How is Facebook tackling the steep competition from YouTube and others? What is Facebook doing to ensure user data privacy? And what is Mark Zuckerberg really like? Last week, Facebook’s Director of Public Policy in the Nordics, Central & Eastern Europe, and Russia Thomas Myrup Kristensen met with DIS students from the Communication, Gender Studies, and International Business programs for a frank discussion about Facebook’s current burning issues.
Using Denmark as an example to illustrate how one culture’s norms can clash with others, Thomas spoke about the challenges and opportunities a global organization like Facebook faces It is an issue that was debated in Denmark this past fall after an author posted a photo of naked hippies from his book about the 1970s. The photo was removed by Facebook from the author’s Facebook page, and the the author was temporarily banned from Facebook. Thomas explained that the photo had been flagged by another user who was offended by the nudity user. Every day, 350 million new photos are uploaded to Facebook and Facebook only reviews photos if another user has flagged them, at which point it makes a decision to keep or delete them. “Freedom of expression comes very close to our heart,” Thomas said, and in order to best create a global social media platform so that ‘local norms do not break the global conversation,’Facebook depends primarily on community policing to navigate such a large, diverse audience.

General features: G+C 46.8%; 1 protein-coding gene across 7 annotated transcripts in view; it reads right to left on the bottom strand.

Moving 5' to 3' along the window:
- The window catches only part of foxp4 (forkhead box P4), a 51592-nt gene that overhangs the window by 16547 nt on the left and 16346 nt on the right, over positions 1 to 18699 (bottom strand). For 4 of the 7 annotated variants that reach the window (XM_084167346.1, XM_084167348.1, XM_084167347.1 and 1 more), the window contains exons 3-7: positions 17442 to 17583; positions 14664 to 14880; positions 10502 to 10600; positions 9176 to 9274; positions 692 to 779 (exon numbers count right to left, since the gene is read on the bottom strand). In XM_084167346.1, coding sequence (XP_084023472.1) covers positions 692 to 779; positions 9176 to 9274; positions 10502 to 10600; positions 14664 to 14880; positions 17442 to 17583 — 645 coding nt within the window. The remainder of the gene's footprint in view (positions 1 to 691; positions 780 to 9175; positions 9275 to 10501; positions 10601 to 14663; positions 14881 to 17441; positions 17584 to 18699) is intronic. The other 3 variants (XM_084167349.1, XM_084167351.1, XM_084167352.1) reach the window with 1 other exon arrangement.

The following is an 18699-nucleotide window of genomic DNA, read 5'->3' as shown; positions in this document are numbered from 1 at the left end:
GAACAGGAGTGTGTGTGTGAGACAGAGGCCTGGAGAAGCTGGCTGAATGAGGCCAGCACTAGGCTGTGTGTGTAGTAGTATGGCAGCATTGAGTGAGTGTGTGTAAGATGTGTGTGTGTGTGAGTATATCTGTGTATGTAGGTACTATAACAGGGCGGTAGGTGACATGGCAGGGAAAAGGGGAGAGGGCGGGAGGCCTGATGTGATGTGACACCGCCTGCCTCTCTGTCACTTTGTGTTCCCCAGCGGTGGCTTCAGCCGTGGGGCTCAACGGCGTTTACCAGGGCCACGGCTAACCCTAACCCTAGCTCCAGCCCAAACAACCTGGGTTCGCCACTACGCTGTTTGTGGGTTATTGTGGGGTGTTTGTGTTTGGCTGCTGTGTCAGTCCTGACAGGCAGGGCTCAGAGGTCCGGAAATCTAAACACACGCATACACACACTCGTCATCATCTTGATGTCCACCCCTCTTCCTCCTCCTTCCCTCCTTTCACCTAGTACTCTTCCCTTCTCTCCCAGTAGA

For the second half of the presentation, the floor was open for questions. Thomas gave students a deeper look behind the scenes at Facebook by sharing its ‘privacy by design’ model, the use of advertising, and thoughts on the newsfeed and data retention.